BP to pay $4.5 billion in oil spill settlement (+video)

By Michael Kunzelman

Associated Press

Published: Thursday, Nov. 15 2012 10:54 a.m. MST

FILE - In this file photo made Oct. 25, 2007, the BP (British Petroleum) logo is seen at a gas station in Washington. British oil company BP said Thursday Nov. 15, 2012 it is in advanced talks with U.S. agencies about settling criminal and other claims from the Gulf of Mexico well blowout two years ago. In a statement, BP said "no final agreement has yet been reached" and that any such deal would still be subject to court approvals.

Charles Dharapak, File, Associated Press

NEW ORLEANS — BP said Thursday that it will pay $4.5 billion in a settlement with the U.S. government over the disastrous 2010 oil spill in the Gulf of Mexico and plead guilty to criminal charges related to the deaths of 11 workers and lying to Congress.

The day of reckoning comes more than two years after the nation's worst offshore oil spill. The figure includes nearly $1.3 billion in criminal fines — the biggest criminal penalty in U.S. history — along with payments to certain government entities.

A person familiar with the settlement said two BP employees will also face manslaughter charges over the 11 deaths in the oil-rig explosion that triggered the spill. The person was not authorized to discuss the matter on the record and spoke on condition of anonymity.

Up to now, the only person charged in the disaster was a former BP engineer who was arrested in April on obstruction of justice charges. He was accused of deleting text messages about the company's response to the spill.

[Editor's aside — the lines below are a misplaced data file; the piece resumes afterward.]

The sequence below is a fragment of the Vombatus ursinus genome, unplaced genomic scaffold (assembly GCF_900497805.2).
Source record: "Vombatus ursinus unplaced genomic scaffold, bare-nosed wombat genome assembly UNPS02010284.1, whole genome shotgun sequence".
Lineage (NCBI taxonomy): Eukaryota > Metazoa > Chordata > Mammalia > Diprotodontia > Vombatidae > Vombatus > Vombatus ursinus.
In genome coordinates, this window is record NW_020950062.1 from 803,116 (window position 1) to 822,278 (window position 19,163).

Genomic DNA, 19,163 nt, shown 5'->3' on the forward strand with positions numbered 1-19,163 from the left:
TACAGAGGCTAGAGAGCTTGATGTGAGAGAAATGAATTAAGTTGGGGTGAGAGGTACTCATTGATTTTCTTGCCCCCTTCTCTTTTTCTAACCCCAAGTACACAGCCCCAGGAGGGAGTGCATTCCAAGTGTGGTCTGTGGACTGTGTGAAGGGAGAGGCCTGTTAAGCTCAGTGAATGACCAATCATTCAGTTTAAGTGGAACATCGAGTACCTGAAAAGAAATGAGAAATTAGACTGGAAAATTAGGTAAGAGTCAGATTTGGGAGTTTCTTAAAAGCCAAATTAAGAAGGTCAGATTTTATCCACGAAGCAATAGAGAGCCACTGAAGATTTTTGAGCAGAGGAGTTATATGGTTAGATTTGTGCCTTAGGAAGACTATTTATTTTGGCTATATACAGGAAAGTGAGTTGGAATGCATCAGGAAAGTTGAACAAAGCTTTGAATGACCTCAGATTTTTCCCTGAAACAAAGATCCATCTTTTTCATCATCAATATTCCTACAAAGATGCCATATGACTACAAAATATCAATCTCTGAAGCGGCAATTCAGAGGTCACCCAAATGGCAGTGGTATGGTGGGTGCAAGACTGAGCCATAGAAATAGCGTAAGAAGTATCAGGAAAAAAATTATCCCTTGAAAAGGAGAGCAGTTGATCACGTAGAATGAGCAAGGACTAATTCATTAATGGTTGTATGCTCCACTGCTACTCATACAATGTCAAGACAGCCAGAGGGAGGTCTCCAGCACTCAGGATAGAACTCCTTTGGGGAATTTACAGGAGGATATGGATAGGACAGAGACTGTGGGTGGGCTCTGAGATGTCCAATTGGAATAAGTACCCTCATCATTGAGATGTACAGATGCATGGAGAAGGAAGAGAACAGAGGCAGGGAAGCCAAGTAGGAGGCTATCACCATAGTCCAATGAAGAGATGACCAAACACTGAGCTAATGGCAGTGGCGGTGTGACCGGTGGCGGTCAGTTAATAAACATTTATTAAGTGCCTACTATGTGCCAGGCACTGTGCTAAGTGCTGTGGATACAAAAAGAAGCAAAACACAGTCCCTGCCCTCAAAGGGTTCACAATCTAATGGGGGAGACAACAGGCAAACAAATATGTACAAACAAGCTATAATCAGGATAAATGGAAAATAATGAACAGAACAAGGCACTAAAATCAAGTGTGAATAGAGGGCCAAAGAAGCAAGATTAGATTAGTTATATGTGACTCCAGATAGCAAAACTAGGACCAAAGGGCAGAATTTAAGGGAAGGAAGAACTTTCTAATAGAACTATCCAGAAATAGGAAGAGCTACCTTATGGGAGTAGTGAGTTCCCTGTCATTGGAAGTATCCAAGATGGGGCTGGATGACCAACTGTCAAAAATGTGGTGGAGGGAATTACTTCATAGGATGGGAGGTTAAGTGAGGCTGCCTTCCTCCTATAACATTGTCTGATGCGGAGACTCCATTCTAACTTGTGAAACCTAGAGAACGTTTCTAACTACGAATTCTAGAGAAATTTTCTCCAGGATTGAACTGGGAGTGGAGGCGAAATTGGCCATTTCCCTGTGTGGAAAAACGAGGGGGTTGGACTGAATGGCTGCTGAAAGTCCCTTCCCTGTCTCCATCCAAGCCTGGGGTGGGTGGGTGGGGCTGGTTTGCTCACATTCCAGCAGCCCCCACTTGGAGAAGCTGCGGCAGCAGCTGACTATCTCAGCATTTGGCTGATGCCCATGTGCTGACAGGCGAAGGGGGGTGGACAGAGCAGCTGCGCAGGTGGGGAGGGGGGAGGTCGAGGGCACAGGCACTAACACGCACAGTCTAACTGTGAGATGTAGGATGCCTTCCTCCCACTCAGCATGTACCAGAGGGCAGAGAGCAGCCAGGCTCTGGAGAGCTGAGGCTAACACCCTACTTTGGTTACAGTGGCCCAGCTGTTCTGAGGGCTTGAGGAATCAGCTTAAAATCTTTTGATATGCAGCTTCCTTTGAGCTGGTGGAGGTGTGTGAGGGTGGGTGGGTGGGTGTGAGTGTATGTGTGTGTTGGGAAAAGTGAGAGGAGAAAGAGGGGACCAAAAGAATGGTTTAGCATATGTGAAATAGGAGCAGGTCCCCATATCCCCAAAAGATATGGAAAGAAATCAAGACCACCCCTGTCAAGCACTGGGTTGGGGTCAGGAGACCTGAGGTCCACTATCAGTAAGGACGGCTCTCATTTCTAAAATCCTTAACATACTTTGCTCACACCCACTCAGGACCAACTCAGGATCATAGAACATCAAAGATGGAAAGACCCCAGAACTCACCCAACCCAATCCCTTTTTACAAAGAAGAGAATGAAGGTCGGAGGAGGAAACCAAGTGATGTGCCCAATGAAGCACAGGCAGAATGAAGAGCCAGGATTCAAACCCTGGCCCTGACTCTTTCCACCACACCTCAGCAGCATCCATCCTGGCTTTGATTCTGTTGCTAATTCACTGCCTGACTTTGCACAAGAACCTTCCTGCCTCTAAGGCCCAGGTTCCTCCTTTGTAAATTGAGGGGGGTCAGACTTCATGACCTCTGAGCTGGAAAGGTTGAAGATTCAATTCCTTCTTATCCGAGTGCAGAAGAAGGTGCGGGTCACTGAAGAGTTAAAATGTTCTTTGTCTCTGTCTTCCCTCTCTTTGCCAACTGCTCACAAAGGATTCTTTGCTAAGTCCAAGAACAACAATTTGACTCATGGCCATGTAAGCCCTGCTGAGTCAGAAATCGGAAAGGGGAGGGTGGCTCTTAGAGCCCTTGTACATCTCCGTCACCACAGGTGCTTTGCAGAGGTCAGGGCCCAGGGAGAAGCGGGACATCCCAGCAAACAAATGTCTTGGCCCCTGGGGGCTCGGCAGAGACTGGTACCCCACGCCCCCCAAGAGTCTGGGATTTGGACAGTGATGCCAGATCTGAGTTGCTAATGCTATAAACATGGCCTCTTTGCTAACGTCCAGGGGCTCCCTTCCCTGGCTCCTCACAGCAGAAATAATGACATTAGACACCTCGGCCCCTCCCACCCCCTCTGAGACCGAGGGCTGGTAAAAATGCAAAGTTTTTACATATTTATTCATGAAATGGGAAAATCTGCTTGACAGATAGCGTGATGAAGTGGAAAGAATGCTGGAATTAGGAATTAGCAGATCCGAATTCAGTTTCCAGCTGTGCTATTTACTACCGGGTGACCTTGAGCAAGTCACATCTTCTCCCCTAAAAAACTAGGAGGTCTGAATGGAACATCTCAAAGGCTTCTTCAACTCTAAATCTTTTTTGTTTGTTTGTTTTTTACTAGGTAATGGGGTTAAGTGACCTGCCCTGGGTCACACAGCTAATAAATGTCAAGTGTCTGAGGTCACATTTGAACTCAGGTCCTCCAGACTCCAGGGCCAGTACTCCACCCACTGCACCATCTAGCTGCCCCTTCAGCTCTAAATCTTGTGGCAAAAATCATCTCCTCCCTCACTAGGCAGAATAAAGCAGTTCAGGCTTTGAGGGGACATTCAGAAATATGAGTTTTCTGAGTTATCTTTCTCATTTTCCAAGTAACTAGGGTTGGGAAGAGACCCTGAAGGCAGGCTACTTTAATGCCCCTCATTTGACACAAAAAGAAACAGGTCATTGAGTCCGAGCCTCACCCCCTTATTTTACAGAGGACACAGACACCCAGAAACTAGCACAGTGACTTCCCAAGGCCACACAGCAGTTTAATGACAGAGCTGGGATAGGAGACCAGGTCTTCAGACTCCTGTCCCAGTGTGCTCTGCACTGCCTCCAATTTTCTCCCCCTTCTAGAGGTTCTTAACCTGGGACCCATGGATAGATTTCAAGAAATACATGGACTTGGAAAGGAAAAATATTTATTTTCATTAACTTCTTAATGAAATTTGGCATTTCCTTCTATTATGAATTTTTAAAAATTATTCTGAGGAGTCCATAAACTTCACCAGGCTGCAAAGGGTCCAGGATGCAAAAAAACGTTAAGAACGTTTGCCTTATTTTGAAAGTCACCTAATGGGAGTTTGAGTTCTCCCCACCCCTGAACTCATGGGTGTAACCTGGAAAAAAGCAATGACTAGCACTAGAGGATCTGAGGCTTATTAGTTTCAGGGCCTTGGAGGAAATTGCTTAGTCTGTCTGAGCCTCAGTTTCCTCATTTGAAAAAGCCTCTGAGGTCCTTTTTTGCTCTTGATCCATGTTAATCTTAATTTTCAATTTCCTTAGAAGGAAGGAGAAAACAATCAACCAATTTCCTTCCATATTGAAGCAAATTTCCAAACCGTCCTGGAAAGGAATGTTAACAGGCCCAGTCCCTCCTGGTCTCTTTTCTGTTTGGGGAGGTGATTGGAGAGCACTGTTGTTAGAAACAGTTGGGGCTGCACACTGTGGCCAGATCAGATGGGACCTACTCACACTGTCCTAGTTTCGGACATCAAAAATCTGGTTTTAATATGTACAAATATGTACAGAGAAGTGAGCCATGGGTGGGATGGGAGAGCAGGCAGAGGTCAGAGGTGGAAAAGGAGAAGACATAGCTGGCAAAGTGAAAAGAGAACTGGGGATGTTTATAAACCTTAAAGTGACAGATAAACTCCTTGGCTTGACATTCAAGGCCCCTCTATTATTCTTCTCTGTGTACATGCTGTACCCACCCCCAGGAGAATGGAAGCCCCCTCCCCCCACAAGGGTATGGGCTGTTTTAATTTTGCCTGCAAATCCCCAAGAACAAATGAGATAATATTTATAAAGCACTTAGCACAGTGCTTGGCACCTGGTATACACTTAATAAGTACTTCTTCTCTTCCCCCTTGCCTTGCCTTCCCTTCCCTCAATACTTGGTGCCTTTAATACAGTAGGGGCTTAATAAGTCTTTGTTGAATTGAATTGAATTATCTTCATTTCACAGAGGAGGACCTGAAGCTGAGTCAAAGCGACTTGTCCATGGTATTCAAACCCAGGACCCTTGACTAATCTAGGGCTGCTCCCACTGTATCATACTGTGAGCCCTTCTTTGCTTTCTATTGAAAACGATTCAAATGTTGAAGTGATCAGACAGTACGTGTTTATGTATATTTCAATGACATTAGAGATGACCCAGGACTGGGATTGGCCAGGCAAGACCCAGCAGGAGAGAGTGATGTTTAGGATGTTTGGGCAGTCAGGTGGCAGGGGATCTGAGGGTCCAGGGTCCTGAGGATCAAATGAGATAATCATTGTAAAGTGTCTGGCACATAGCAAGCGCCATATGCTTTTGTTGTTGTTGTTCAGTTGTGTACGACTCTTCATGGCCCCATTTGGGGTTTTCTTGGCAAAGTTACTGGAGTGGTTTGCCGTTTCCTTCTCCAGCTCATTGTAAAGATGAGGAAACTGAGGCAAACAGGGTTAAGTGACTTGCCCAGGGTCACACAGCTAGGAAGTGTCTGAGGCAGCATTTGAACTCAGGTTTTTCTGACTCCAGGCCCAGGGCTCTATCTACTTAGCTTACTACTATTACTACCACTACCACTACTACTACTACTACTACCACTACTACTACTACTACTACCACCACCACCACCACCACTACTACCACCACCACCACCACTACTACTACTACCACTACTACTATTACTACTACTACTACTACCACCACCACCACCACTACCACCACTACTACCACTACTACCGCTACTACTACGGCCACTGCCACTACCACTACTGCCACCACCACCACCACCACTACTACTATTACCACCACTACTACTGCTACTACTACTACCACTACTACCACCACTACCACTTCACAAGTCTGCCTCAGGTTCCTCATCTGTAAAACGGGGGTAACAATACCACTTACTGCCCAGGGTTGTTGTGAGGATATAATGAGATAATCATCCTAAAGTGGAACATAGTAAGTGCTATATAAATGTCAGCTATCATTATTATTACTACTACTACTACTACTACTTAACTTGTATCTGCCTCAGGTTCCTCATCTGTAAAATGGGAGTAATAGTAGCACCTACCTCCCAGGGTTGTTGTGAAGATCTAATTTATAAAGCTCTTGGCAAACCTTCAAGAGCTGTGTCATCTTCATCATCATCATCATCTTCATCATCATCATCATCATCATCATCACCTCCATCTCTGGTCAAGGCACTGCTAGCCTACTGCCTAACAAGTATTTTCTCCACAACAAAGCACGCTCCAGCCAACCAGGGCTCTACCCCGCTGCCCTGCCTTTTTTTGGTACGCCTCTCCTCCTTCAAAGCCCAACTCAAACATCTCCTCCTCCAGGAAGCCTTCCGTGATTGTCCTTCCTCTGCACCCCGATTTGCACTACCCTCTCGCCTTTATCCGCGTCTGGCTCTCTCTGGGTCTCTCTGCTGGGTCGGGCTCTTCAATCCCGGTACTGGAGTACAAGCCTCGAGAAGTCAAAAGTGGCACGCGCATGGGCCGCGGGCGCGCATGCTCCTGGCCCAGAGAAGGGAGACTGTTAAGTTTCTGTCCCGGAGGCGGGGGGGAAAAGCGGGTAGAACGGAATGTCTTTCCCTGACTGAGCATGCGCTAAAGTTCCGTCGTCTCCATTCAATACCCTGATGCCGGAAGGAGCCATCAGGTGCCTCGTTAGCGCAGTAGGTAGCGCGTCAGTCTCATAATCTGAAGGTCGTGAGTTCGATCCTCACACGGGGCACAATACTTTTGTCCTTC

"We believe this resolution is in the best interest of BP and its shareholders," said Carl-Henric Svanberg, BP chairman. "It removes two significant legal risks and allows us to vigorously defend the company against the remaining civil claims."

The settlement, which is subject to approval by a federal judge, includes payments of nearly $2.4 billion to the National Fish and Wildlife Foundation, $350 million to the National Academy of Sciences and about $500 million to the Securities and Exchange Commission. The SEC accused BP of misleading investors by lowballing the amount of crude spewing from the ruptured well.

London-based BP said in a statement that the settlement would not cover any civil penalties the U.S. government might seek under the Clean Water Act and other laws. Nor does it cover billions of dollars in claims brought by states, businesses and individuals, including fishermen, restaurants and property owners.

A federal judge in New Orleans is weighing a separate, proposed $7.8 billion settlement between BP and more than 100,000 businesses and individuals who say they were harmed by the spill.

BP will plead guilty to 11 felony counts of misconduct or neglect of a ship's officers, one felony count of obstruction of Congress and one misdemeanor count each under the Migratory Bird Treaty Act and the Clean Water Act. The workers' deaths were prosecuted under a provision of the Seaman's Manslaughter Act. The obstruction charge is for lying to Congress about how much oil was spilling.

Attorney General Eric Holder was scheduled to discuss the settlement at an afternoon news conference in New Orleans.

The penalty will be paid over five years. BP made a profit of $5.5 billion in the most recent quarter. The largest previous corporate criminal penalty assessed by the U.S. Justice Department was a $1.2 billion fine imposed on drug maker Pfizer in 2009.

Greenpeace blasted the settlement as a slap on the wrist.

"This fine amounts to a rounding error for a corporation the size of BP," the environmental group said.

Nick McGregor, oil analyst at Redmayne-Bentley Stockbrokers, said the settlement would be seen as "an expensive positive."

"This scale of bill is unpleasant, but I think it will be seen over time as being positive. The worst-case scenario for BP would be an Exxon Valdez-style decade of litigation," he said. "I think that is the outcome they are trying to avoid."

The Deepwater Horizon rig, 50 miles off the Louisiana coast, sank after an April 20, 2010, explosion that was later blamed by investigators on time-saving, cost-cutting decisions by BP and its drilling partners in cementing the well shaft.

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